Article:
Situation Report | December 21, 2020
The Medicare Payment Advisory Commission (MedPAC) met last week for a series of sessions to discuss recommendations that the panel will consider presenting to Congress.
This is an annual process where commissioners discuss recommendations in December, vote in January, and present a report to Congress in March.
MedPAC staff reported that traditional fee-for-service (FFS) Medicare home health spending in 2019 totaled $17.8 billion — about 4.4 percent of all Medicare FFS spending — consistent with recent years.
There are over 11,300 active agencies providing 6.1 million episodes of care to 3.3 million beneficiaries, a slight decrease from 2018 and a continued slow downward trajectory.
Despite a decreasing number of agencies, MedPAC staff report that patients “have good access to care” with 86 percent of beneficiaries residing in a zip code served by at least five home health agencies, and 99 percent residing in a zip code served by at least one home health agency.
MedPAC staff reported an average Medicare FFS profit margin of 15.8 percent, and all-payer profit margins at 5.9 percent. However, this analysis does not include margins from hospital-based agencies who traditionally have low or negative margins — an exclusion that HCA has repeatedly taken issue with.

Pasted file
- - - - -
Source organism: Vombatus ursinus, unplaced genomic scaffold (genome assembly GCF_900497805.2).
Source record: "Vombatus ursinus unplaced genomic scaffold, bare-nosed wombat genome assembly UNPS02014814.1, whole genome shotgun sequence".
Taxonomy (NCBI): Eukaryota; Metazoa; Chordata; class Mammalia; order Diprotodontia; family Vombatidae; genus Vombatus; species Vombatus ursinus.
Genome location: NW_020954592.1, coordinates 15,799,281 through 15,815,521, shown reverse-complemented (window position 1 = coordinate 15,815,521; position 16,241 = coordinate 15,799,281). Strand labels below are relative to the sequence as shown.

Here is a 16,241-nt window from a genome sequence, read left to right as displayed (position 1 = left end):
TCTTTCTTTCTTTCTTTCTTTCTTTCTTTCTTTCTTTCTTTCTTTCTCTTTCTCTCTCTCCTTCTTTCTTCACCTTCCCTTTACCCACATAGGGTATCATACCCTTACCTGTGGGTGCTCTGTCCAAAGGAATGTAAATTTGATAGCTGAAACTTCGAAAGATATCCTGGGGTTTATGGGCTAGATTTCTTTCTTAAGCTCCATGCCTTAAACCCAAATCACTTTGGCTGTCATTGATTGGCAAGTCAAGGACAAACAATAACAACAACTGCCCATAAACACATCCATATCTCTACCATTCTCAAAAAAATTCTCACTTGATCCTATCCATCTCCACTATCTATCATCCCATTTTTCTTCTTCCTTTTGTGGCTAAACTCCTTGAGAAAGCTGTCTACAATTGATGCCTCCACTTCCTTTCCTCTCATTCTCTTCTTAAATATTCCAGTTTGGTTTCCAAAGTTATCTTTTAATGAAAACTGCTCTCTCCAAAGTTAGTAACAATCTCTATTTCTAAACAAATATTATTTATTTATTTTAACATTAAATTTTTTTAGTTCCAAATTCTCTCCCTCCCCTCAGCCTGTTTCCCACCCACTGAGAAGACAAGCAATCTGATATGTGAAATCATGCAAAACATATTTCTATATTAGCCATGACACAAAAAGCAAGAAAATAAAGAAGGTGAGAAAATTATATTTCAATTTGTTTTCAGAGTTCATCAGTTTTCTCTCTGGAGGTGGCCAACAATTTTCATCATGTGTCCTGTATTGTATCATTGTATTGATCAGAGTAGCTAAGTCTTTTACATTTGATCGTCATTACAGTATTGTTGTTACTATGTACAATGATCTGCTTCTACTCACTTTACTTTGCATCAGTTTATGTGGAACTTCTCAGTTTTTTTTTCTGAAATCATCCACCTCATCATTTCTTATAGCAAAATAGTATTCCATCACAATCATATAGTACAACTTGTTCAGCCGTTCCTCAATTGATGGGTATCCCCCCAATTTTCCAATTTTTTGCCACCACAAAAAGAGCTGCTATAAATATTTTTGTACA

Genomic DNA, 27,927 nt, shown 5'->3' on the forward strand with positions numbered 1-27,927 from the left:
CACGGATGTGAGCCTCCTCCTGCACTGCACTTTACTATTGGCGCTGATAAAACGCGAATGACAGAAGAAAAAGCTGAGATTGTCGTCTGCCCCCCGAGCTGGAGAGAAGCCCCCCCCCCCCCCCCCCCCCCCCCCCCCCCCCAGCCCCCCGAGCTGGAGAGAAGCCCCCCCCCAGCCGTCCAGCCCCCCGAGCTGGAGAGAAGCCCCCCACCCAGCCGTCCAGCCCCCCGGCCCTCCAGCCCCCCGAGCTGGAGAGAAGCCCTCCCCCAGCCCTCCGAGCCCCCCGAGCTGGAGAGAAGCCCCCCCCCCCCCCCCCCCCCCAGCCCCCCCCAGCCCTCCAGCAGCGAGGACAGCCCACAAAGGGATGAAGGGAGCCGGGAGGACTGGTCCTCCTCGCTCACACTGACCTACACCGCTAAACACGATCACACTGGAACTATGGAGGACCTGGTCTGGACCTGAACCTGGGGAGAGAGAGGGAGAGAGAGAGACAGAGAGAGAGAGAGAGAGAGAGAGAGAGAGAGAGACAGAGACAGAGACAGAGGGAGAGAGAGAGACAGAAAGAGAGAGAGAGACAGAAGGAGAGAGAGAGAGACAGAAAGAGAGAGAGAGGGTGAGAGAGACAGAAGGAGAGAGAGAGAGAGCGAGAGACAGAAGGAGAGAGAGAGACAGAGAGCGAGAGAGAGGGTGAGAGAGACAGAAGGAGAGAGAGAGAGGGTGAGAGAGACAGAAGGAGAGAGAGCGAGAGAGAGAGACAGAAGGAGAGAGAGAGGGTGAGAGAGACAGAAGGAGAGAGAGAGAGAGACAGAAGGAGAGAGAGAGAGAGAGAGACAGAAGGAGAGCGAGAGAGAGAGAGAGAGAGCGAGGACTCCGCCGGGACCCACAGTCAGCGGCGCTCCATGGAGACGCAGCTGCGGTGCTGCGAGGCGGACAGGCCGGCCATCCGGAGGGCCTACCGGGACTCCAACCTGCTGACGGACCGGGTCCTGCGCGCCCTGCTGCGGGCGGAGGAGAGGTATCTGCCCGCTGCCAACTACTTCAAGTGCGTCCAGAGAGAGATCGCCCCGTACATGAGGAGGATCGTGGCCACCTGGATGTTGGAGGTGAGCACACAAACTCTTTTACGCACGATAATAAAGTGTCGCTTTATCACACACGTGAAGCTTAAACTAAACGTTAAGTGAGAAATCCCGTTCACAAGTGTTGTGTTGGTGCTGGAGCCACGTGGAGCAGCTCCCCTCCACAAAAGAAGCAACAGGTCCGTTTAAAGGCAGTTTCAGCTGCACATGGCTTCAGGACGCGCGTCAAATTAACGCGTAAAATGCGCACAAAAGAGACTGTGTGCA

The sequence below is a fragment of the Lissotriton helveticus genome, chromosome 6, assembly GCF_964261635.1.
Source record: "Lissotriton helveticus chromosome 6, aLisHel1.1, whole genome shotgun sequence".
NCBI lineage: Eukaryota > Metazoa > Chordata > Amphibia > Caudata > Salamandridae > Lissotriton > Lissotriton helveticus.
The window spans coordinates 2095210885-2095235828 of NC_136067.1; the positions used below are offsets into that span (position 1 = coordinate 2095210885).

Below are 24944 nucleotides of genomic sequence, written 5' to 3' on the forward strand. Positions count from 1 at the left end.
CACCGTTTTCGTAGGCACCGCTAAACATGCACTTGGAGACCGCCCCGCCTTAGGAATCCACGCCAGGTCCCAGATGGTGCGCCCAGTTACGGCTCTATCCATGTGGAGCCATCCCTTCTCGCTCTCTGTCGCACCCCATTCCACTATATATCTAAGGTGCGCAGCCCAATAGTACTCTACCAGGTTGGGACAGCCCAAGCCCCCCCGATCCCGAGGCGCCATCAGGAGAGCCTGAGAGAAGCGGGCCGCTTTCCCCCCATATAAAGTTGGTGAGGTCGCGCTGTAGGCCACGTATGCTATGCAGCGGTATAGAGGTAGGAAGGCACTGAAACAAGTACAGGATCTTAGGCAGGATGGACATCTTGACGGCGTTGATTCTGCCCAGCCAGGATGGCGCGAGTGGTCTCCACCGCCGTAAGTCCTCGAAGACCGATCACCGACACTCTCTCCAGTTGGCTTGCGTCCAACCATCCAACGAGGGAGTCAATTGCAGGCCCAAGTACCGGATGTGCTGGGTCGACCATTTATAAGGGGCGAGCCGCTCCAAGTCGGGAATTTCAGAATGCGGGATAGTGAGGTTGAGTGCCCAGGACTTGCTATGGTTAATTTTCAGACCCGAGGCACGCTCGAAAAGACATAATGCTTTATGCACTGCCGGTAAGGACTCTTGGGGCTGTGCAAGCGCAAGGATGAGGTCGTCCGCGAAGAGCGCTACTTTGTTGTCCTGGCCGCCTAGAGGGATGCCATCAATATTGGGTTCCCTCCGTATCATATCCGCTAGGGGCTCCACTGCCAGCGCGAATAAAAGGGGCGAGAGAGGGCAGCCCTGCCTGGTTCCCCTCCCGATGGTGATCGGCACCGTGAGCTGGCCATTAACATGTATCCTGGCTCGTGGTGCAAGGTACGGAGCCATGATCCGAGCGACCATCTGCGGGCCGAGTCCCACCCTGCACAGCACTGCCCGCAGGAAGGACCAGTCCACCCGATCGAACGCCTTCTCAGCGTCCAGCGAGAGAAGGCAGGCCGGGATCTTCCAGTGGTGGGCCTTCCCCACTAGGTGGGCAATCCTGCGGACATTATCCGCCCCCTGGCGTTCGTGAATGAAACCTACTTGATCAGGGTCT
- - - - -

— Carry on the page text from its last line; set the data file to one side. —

MedPAC staff predict a 14 percent profit margin in 2021 based on a decreased base payment rate due to the Patient Driven Groupings Model (PDGM) behavioral assumptions as well as added expenses for personal protective equipment (PPE) and other COVID-19-related impacts.
MedPAC staff suggested a 5 percent cut to the base PDGM payment rate, consistent with MedPAC recommendations from many years past, with the exception of this past year, when a 7 percent cut was recommended. While not specifically stated, the return to a 5 percent payment reduction is likely attributable to lower projected profit margins and the result of added COVID-19 expenditures. Commissioners voiced unanimous support for this proposed recommendation. A formal vote will follow in January 2021.
MedPAC’s recommendations are advisory in nature and any payment changes would require an act of Congress.
HCA will examine these proposals carefully and will oppose any recommendations that adversely impact home health finances at a time when approximately two-thirds of New York certified home health agencies have negative margins and face extraordinary new pressures in the COVID-19 pandemic that are not accounted for in the historical data on which MedPAC bases its analysis.